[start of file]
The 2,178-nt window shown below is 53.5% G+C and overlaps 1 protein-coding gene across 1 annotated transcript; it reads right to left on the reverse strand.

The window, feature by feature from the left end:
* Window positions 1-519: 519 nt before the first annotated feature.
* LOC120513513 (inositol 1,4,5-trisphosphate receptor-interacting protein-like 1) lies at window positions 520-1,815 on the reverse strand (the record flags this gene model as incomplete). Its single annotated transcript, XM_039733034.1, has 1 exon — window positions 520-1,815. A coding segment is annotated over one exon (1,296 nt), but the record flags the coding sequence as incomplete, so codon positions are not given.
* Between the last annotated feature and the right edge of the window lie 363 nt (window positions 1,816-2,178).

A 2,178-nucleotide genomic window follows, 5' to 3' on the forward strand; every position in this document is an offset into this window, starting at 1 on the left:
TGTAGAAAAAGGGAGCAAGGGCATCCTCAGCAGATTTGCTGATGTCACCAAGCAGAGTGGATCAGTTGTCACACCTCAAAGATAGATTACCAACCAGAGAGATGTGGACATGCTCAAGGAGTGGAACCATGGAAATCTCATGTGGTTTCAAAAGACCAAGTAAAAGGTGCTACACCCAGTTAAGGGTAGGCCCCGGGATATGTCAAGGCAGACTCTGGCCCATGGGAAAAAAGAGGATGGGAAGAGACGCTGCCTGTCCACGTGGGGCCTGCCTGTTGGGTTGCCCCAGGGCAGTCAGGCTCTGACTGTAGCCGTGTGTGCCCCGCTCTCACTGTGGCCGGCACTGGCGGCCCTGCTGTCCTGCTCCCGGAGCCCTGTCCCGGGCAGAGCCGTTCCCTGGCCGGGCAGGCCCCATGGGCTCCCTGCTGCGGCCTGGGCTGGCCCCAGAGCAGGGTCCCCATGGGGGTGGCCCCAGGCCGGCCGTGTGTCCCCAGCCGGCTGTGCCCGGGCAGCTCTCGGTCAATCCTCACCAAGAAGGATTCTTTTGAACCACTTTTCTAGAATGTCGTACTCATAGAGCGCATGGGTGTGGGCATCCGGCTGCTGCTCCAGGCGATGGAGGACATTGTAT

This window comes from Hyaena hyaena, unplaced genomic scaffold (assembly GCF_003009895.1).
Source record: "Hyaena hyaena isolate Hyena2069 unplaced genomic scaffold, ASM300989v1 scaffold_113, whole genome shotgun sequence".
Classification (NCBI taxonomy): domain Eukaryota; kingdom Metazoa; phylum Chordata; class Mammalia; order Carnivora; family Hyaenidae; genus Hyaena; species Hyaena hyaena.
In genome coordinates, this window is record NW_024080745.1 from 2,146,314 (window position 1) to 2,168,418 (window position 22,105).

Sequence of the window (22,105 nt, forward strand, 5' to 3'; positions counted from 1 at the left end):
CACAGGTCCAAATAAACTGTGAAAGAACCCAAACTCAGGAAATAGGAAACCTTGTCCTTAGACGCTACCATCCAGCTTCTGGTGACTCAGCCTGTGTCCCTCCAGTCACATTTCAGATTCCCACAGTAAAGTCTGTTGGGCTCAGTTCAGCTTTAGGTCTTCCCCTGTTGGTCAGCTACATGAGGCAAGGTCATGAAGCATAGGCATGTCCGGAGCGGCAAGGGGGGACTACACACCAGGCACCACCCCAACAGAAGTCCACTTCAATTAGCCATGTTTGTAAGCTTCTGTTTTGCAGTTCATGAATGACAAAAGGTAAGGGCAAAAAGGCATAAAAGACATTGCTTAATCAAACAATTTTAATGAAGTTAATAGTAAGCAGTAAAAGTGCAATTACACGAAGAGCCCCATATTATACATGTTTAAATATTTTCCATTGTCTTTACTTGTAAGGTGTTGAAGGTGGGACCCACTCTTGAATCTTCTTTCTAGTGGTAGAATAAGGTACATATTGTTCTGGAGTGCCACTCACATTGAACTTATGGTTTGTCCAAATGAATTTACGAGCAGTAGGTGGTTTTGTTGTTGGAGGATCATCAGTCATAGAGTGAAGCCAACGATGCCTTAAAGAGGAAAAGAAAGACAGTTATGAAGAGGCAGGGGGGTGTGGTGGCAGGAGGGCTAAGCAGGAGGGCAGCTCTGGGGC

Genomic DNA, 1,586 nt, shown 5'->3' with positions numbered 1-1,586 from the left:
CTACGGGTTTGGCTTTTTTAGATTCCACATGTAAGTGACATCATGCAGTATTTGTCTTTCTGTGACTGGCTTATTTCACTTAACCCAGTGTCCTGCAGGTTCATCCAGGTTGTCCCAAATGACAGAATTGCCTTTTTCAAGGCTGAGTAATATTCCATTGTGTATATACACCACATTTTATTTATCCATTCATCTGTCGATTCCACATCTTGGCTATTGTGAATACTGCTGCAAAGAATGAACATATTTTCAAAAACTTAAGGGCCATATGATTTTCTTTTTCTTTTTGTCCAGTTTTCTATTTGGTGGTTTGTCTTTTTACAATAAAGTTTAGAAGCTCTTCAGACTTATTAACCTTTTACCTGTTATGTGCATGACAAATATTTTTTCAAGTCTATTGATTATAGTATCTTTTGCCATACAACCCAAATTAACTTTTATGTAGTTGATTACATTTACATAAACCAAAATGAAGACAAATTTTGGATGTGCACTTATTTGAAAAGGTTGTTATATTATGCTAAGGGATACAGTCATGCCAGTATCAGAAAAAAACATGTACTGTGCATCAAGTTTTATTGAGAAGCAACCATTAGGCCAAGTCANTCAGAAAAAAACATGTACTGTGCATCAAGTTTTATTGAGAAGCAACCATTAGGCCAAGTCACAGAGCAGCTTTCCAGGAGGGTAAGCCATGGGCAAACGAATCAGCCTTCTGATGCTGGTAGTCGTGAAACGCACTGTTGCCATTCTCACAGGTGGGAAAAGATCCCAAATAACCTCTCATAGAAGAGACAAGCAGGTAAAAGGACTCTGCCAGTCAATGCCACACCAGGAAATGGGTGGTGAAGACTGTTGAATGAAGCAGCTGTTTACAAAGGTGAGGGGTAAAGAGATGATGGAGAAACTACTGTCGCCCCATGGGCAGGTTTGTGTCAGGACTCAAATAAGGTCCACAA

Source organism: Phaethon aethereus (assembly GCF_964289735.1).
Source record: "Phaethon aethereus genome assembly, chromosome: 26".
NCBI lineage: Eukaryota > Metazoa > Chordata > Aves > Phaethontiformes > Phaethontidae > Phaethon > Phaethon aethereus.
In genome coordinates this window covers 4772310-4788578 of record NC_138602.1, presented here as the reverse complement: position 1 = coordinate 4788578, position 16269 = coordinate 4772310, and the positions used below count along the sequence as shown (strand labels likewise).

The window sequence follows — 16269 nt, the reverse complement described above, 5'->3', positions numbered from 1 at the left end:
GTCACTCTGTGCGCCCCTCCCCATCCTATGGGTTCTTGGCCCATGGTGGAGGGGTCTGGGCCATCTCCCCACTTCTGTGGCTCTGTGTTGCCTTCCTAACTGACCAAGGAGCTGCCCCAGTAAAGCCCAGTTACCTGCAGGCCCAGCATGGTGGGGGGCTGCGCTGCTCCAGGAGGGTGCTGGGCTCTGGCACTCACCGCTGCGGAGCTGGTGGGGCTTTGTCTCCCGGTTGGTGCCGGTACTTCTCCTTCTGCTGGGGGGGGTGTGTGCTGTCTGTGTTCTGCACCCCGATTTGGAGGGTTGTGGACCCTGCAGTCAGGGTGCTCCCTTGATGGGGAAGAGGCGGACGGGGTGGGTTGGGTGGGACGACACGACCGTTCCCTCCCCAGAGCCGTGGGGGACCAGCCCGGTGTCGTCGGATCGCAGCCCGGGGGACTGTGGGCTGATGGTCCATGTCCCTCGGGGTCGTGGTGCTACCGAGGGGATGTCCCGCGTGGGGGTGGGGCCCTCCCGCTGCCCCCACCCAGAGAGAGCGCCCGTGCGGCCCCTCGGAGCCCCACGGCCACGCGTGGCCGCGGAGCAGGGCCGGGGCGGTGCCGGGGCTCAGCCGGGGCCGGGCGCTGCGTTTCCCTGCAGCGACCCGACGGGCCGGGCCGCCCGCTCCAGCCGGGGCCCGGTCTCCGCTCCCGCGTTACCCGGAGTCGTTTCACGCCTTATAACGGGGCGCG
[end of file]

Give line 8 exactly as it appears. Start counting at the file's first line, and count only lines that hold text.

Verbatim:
This window comes from Hyaena hyaena, unplaced genomic scaffold (assembly GCF_003009895.1).